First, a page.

According to Jeremy's college speech therapist the beginning of his speech impediment or the beginning of the turmoil it later would cause him began on a very sunny summer day. A day in which he was not allowed to go outside, but rather had to lay on a conch at the age of five, and have his mother inform him that more and more often his family members had noticed that he sometimes spoke to fast. Prior to this, Jeremy had not noticed his difficulty, it had never before bothered him. Only then, when his mother pointed out that what he was doing was incorrect and was an irritation to the family, did it become an embarrassment and hindrance for him. From that moment on everything he did in some way was centered on his stuttering. Throughout this fictional account of a very insightful the reader feels for Jeremy, a child who is struggling with a speech impediment of disfluency.
Through various school activities and inept speech therapist Jeremy sets out to find a cure for his stutter. In a house where words were not only the form of communication, but the profession and passion of both parents, and the brilliant older sister there must have been extreme pressure for him to excel at language. Jeremy, though a lover of words and writing himself, finds that the spoken word often escapes him. As a child in school he writes a rather clever story about a clown named bozo and Columbus day. His story being so good, his teacher Miss Kilner post it at parents night. Of course, Jeremy's worst fear comes true and he is urged by all to read his interesting story to them all. Jeremy is in a intensely uncomfortable situation and as most of his speech pathologist all say at least once is that individuals with disfluency problems stutter because they are attempting so wholeheartedly not to. So, Jeremy in front of all his class mates and friends reads his humorous and throughly well written story at parents night at his school, and stutters all the way through the piece. Soon after Jeremy began seeing his first inept speech therapist, she didn't do much to help Jeremy cure his speech problems, but she was partly responsible for Jeremy's counterpart in speech therapy to swallow a button as a part of her dynamic therapist exercise, and inadvertently cured his lisp. She wasn't much help to Jeremy as a therapist, as Jeremy's counterpart suggested, he should have swallowed the button; it may have brought him closer to his goal.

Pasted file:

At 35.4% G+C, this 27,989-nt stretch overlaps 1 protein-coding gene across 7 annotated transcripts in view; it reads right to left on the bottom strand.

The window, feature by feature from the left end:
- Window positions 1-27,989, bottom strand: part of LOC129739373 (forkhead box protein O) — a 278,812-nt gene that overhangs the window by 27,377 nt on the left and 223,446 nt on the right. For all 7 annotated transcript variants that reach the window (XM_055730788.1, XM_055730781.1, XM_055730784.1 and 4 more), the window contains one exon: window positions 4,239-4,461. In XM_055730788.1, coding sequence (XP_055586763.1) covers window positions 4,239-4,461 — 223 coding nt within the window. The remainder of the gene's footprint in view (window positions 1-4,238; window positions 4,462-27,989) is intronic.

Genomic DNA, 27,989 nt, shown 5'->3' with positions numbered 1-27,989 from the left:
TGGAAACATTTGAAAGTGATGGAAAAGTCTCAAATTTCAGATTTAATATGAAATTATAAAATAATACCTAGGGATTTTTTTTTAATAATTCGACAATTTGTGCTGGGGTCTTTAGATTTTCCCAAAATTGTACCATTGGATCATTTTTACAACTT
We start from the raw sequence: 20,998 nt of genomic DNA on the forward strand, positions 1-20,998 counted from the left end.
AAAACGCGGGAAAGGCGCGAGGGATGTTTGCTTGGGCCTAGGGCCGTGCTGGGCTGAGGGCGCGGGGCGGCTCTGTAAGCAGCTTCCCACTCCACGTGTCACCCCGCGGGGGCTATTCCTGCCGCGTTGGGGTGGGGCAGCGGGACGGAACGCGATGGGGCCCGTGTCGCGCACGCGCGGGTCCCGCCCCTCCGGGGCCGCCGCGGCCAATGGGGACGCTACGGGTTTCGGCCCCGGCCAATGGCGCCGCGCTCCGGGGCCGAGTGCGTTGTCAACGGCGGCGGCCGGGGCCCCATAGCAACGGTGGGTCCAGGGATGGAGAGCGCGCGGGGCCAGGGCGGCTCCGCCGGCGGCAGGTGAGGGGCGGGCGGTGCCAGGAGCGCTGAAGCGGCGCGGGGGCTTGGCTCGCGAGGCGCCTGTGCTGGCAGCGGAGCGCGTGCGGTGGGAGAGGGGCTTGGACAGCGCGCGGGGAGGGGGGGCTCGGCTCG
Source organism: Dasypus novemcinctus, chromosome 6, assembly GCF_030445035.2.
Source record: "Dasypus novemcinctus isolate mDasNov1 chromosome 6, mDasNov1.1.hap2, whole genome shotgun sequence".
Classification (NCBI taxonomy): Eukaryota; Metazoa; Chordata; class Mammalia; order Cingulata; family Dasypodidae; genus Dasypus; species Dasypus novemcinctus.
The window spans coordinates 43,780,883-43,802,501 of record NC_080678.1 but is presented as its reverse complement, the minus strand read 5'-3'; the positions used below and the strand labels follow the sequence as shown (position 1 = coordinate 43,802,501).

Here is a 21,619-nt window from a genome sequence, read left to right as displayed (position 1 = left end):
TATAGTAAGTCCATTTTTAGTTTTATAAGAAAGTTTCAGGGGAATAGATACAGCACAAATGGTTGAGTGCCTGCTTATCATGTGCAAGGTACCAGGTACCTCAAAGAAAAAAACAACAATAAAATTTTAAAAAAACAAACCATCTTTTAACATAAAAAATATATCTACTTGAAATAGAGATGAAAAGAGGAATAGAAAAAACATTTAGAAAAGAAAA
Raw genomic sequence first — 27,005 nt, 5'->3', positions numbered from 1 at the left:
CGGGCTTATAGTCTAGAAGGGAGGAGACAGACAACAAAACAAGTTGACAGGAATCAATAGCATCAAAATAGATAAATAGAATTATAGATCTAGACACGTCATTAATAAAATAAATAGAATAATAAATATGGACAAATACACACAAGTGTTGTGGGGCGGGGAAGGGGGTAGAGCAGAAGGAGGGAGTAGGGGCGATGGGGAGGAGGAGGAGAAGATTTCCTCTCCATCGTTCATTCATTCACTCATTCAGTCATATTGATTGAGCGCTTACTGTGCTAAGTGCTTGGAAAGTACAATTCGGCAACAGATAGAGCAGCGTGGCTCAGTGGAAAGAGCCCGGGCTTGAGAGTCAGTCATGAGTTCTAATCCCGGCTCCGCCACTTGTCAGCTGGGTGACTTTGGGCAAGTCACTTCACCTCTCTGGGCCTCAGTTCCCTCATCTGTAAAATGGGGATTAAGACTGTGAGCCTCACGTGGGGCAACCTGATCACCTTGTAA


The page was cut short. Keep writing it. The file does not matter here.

At one point Jeremy decided to give on language completely. For weeks Jeremy studied sign language as an alternative to speaking. Just before his families vacation to the high Sierras he announced in letter form his intention to be mute. He would communicate in sign language and a note pad attached to his wrist. His family of course thought he was joking, but true to his word he didn't speak a word for the length of the trip, his father finally fed up with his muteness, attempted to persuade him to speak. Jeremy was against the change and in the end he only proved that he was not to old to be turned over his mothers knee. Needless to say, he didn't use his sign language again. In athletics Jeremy found a way to excel without using words. He was fast, and he had an excellent set-shot courtesy of his father and Joe Lapchick. He was the only white boy on an all black basketball team, due to his parents strong belief in the integration of schools and used Jeremy as an example of what other middle class whites should do, leave the lilly white segregated private schools and enroll their children in the integrated public school system. Here Jeremy was famous for Joe Lapchicks set-shot and fell in love with an orphan who like to chew bubble gum and chain smoke at the same time. Jeremy's stuttering wasn't an issue on the basketball court which is most probably the reason it was all he ever did with his spare time. The end of Junior high, was also the end of his parents experiment. His mother felt he wasn't getting enough sophistication so off he went to the segregated private schools. Through the next few years of Jeremy's life he tried many things to master language and his place in using it. He was the editor of his school paper where he enjoyed writing mean satires about one way windows, he even made a rather heroic attempt at running for school president. He made a speech so moving he didn't stutter through it, but did receive a lot of students lunches being thrown at him, apparently they were not as liberal about integrating their Lilly white environment. His mother urged him to join the debate team. Another attempt at a cure for his stutter, maybe speaking in front of people more would cure him. In the end of this experience he had fallen off a stage in the heat of a debate, but still he struggled with his disfluency. He comes to except that he may always be on the outside of speaking. His disfluency became something he could almost except, and then his face began to rebel. One day at the beach he decided it was all to much and attempted to take his life. He received two very broken legs and no cure for either his face or his stuttering.